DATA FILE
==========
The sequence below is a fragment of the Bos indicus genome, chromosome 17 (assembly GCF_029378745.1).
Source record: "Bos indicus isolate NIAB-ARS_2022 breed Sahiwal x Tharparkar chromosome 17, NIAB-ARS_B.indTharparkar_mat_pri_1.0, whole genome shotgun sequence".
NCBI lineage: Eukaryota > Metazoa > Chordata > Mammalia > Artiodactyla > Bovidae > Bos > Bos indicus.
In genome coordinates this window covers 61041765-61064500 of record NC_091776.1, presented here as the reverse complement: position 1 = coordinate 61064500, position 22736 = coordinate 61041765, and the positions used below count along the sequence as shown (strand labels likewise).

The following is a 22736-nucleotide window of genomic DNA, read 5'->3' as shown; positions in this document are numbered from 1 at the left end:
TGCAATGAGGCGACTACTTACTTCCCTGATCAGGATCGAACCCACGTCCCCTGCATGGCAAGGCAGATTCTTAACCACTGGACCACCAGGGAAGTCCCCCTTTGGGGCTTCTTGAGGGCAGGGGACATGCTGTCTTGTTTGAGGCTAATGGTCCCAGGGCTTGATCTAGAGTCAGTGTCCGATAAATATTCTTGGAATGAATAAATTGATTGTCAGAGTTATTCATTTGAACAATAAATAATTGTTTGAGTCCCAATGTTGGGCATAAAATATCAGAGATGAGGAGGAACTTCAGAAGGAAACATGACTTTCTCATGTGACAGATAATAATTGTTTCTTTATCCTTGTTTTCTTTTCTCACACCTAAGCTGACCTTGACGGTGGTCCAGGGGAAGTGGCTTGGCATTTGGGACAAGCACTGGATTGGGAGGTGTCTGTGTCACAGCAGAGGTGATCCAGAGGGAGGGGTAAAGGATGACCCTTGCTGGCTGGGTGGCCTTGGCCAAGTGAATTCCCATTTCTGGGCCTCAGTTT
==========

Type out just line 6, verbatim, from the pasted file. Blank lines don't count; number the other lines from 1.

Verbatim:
TGCAATGAGGCGACTACTTACTTCCCTGATCAGGATCGAACCCACGTCCCCTGCATGGCAAGGCAGATTCTTAACCACTGGACCACCAGGGAAGTCCCCCTTTGGGGCTTCTTGAGGGCAGGGGACATGCTGTCTTGTTTGAGGCTAATGGTCCCAGGGCTTGATCTAGAGTCAGTGTCCGATAAATATTCTTGGAATGAATAAATTGATTGTCAGAGTTATTCATTTGAACAATAAATAATTGTTTGAGTCCCAATGTTGGGCATAAAATATCAGAGATGAGGAGGAACTTCAGAAGGAAACATGACTTTCTCATGTGACAGATAATAATTGTTTCTTTATCCTTGTTTTCTTTTCTCACACCTAAGCTGACCTTGACGGTGGTCCAGGGGAAGTGGCTTGGCATTTGGGACAAGCACTGGATTGGGAGGTGTCTGTGTCACAGCAGAGGTGATCCAGAGGGAGGGGTAAAGGATGACCCTTGCTGGCTGGGTGGCCTTGGCCAAGTGAATTCCCATTTCTGGGCCTCAGTTT